Sep 21, 2008
It's a terrible shock to look back at this year and realize that yes, my plans really did come to fruition. I quit the job I hated that was causing me so much grief, I started school, I've got two new part-time jobs to back me up, and the world is a much brighter place than it used to be.

It's strange to think this, as I'm still recovering from a broken foot, as one of my friends struggles with replacing most of her worldly possessions lost in a flood (while still unemployed) and another is fighting depression and a terrible economy in an attempt to get out of her horrible job situation; as the economy falls in on itself and the Republicans field what might be the worst possible ticket imaginable and still their poll numbers don't go down...but I'm doing okay. I can feel the rest of the world holding its breath, but I know I can weather it.

Strangely enough, I almost feel like this is a result of feeling more connected to the world, not in spite of it. It's as if by taking my place among these events, by taking some responsibility for them, they become less scary and uncontrollable. Not because I feel like I can control them, but just because I don't feel like they can control me. We're all part of the same system, pushing and pulling one another, but I've got my claws in deep enough that nothing's going to shove me out of my place in the world. Not just yet.

It's the Equinox, and things are turning over. Time to hold on tight.

Tell Me a Story

Sep 11, 2008
(This post has been brought to you by the winning entry for PanGaia's Pagan Fiction Contest. You're kidding me, right?)

If I read one more Pagan conversion story, I am going to scream. "Once upon a time I was not Pagan but I was unhappy and then I discovered Paganism and everything was WONDERFUL." Oh, the Augustinian conversion story, how I loathe you.

I'm not saying that story isn't true for the people who tell it. (I've told a similar one before, and I stand by it as my lived experience. It was indeed what happened.) But – it's like this. When I was in therapy, one of the questions on the entry form was about your religion, and I put "Pagan." The therapist asked me about it – I think her exact words were something like "Tell me about that." And I started telling her my conversion story.

I think a lot of people do this; it's a way of explaining process, making our Paganism seem less strange to cowans because we give them logical reasons for every step of the way. But I've started to wonder if it's really the best model at hand.

For one thing, it's also a hugely familiar story, particularly to the kind of people who like us least (Evangelical Christians). Now, I don't mean to say that something is bad just because Evangelical Christians do it (I for one enjoy oxygen, for example), but I do think there are some theological underpinnings to the conversion story that make it, at best, questionable for Pagans.

The key event in the conversion story is the conversion. It's the climax of the narrative structure: the narrator's dissatisfaction with the religion of their birth is the plot, the conversion is the climax, and the description of their current belief the denouement. This structure makes the religion – the Paganism – the least important part of the story, the aftermath of other, more exciting events. It's a happy ending, but how much do you care about a happy ending to a story other than that it's happy?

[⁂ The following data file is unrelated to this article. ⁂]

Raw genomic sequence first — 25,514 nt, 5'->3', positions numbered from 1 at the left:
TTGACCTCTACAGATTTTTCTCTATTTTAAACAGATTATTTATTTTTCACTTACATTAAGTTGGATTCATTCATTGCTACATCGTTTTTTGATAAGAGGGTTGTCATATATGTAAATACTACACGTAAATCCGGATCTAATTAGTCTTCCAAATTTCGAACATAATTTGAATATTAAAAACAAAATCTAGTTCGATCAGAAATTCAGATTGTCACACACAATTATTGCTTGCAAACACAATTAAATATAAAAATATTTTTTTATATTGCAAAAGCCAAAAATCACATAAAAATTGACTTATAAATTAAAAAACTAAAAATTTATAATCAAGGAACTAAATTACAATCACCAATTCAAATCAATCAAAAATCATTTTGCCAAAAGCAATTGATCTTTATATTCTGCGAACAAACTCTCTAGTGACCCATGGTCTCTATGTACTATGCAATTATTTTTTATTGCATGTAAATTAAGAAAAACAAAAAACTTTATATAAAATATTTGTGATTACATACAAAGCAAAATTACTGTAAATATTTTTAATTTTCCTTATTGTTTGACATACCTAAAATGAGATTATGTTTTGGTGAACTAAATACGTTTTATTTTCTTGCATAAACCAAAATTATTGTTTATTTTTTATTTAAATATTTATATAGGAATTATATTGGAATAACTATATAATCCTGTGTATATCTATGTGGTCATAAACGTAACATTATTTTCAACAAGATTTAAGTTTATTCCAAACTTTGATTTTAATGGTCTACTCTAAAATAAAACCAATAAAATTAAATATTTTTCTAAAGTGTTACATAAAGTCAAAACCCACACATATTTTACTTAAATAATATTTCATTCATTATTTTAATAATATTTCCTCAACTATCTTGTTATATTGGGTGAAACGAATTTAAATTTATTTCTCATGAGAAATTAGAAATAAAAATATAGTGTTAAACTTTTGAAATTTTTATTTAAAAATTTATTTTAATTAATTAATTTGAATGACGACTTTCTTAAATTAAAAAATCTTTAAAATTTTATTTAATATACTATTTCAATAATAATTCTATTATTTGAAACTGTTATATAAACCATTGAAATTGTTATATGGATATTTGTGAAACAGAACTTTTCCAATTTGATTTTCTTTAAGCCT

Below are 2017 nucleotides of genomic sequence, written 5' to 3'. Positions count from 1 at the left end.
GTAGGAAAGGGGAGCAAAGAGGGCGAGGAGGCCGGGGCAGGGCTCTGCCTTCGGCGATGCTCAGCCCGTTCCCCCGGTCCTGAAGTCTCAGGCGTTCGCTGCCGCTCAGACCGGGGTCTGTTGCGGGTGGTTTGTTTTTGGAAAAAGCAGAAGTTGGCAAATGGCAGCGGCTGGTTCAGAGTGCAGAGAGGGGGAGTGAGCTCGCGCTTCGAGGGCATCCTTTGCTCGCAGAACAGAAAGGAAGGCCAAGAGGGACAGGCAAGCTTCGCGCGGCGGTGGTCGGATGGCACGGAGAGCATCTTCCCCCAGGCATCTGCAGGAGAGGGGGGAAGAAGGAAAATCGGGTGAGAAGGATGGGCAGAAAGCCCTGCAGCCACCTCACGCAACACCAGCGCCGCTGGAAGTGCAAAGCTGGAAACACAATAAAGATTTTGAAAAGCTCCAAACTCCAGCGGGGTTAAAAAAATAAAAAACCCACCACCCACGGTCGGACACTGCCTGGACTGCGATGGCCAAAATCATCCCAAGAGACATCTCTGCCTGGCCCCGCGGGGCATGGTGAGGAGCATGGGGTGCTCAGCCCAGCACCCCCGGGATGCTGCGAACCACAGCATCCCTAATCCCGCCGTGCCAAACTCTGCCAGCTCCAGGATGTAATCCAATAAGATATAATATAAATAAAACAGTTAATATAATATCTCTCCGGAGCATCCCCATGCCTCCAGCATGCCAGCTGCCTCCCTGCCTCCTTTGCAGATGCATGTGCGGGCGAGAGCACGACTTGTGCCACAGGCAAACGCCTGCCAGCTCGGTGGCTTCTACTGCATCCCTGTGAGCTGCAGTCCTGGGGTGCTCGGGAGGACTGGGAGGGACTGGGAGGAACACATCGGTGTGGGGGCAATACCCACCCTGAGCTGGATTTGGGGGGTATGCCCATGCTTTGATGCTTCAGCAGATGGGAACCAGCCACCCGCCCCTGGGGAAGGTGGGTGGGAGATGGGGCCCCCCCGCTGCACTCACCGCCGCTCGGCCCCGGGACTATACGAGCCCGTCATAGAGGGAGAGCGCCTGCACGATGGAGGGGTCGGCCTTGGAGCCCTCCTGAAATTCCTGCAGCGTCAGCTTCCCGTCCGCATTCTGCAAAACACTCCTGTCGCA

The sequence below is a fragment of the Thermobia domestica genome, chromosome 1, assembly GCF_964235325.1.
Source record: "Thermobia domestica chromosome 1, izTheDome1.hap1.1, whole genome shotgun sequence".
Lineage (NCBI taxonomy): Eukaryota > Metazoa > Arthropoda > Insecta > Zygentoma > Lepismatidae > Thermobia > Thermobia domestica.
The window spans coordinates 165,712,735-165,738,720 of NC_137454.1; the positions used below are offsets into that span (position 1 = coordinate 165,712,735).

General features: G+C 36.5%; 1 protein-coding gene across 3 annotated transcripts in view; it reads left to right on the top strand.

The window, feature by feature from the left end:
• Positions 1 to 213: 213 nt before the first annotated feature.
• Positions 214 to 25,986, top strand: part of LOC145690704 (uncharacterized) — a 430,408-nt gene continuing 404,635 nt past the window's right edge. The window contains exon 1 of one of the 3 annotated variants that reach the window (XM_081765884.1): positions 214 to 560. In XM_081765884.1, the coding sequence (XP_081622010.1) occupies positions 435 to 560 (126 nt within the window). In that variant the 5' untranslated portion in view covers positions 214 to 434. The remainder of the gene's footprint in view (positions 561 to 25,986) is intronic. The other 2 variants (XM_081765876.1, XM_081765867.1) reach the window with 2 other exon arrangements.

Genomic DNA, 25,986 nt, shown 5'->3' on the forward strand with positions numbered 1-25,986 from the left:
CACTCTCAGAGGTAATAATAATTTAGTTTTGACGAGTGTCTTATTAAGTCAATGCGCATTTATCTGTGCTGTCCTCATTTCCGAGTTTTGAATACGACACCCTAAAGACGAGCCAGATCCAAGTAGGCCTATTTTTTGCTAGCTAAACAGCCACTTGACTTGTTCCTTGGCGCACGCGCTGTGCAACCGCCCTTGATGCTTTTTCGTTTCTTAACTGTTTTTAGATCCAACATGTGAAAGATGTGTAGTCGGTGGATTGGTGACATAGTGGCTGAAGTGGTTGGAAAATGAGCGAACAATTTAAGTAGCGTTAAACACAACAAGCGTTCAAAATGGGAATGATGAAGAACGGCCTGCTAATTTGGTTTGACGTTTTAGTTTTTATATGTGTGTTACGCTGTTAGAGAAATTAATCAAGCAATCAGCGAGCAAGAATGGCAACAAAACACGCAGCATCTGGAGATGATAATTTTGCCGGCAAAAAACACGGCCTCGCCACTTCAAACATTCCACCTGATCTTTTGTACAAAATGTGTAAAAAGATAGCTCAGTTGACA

Conversion makes sense as a central point for a Christian, because Christianity has a focus on salvation. For Christians, the moment of conversion is a moment of grace, the point at which not only their life changes but literally their entire existence, their afterlife, the fate of their soul is determined. There's not a lot of theological unity among Pagans, but I don't know of any who consider the salvation of their soul to be a key aspect of their conversion.

Sure, the point of conversion is an important time for a Pagan too. It's a moment of self-realization and epiphany, and it often comes with an amazing sense of freedom. But most Paganisms are mystery religions; most of us have other stories of personal epiphanies that are much more meaningful to us than our conversion. Not all of them are suitable for sharing, certainly, but some of them surely are.

There's a lot of talk about Pagans genericizing themselves into meaninglessness in order to "fit in" with the mainstream. And while I'm uncomfortable with the idea of public circles that look more like church meetings than anything else, I'm even more uncomfortable with the idea that the stories we tell about ourselves don't mean anything, either.

Back to school

Sep 3, 2008
It would be that the year I finally seem to be emotionally in tune with the season change is the year that I go back to school. Most of me is winding down for the autumn and winter, and the rest of me is going, "Readings! Classes! Work! Think! AAAAH!" Wow, going back to school after two years off is harder than I thought it would be.

On the plus side, I'm now at a huge university, and working in the central library (in the reference department, no less!), so what does that mean? Oooooh, research. I am delighted to discover that we have not only a giant stash of books that seems to cover most of the CR FAQ reading list, but also delightful things such as the minutes of the Gaelic League from the late 1800s on microfilm. Which, okay, is less of Pagan interest than of general geeky interest, but my god, this collection. As soon as I get off my crutches I'm going to just go play in the stacks for an afternoon.

In the meantime, injury recovery time seems like a good time to be doing research. I've been having strangely vivid and unusual dreams lately, and I've discovered I know very little about the role of dreams in a traditional Celtic system. And now, I have the resources to help me find out...